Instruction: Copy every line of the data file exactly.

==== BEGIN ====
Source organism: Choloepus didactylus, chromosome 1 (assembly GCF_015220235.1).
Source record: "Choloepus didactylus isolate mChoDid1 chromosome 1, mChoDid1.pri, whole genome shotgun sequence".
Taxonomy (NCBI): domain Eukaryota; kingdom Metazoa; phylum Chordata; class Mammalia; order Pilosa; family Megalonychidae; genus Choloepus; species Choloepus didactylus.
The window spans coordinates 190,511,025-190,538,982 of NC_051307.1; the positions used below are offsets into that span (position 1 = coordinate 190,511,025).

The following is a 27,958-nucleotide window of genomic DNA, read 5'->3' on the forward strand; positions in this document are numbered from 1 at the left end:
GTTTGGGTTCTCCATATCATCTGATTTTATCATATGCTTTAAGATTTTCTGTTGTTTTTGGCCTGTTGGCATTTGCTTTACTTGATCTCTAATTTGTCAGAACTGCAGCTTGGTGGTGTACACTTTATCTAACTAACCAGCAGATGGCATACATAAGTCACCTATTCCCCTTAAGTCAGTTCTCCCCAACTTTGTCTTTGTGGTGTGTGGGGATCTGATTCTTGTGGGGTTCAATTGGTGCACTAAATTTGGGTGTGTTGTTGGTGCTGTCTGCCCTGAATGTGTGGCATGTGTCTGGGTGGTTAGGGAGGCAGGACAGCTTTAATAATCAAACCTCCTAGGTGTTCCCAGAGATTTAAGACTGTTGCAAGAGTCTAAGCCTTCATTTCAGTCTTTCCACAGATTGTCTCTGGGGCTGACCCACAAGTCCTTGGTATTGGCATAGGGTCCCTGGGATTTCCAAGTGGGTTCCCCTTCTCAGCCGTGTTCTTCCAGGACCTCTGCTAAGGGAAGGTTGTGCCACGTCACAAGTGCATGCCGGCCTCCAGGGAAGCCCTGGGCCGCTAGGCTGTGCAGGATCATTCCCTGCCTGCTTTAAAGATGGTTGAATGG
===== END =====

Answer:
Source organism: Choloepus didactylus, chromosome 1 (assembly GCF_015220235.1).
Source record: "Choloepus didactylus isolate mChoDid1 chromosome 1, mChoDid1.pri, whole genome shotgun sequence".
Taxonomy (NCBI): domain Eukaryota; kingdom Metazoa; phylum Chordata; class Mammalia; order Pilosa; family Megalonychidae; genus Choloepus; species Choloepus didactylus.
The window spans coordinates 190,511,025-190,538,982 of NC_051307.1; the positions used below are offsets into that span (position 1 = coordinate 190,511,025).

The following is a 27,958-nucleotide window of genomic DNA, read 5'->3' on the forward strand; positions in this document are numbered from 1 at the left end:
GTTTGGGTTCTCCATATCATCTGATTTTATCATATGCTTTAAGATTTTCTGTTGTTTTTGGCCTGTTGGCATTTGCTTTACTTGATCTCTAATTTGTCAGAACTGCAGCTTGGTGGTGTACACTTTATCTAACTAACCAGCAGATGGCATACATAAGTCACCTATTCCCCTTAAGTCAGTTCTCCCCAACTTTGTCTTTGTGGTGTGTGGGGATCTGATTCTTGTGGGGTTCAATTGGTGCACTAAATTTGGGTGTGTTGTTGGTGCTGTCTGCCCTGAATGTGTGGCATGTGTCTGGGTGGTTAGGGAGGCAGGACAGCTTTAATAATCAAACCTCCTAGGTGTTCCCAGAGATTTAAGACTGTTGCAAGAGTCTAAGCCTTCATTTCAGTCTTTCCACAGATTGTCTCTGGGGCTGACCCACAAGTCCTTGGTATTGGCATAGGGTCCCTGGGATTTCCAAGTGGGTTCCCCTTCTCAGCCGTGTTCTTCCAGGACCTCTGCTAAGGGAAGGTTGTGCCACGTCACAAGTGCATGCCGGCCTCCAGGGAAGCCCTGGGCCGCTAGGCTGTGCAGGATCATTCCCTGCCTGCTTTAAAGATGGTTGAATGG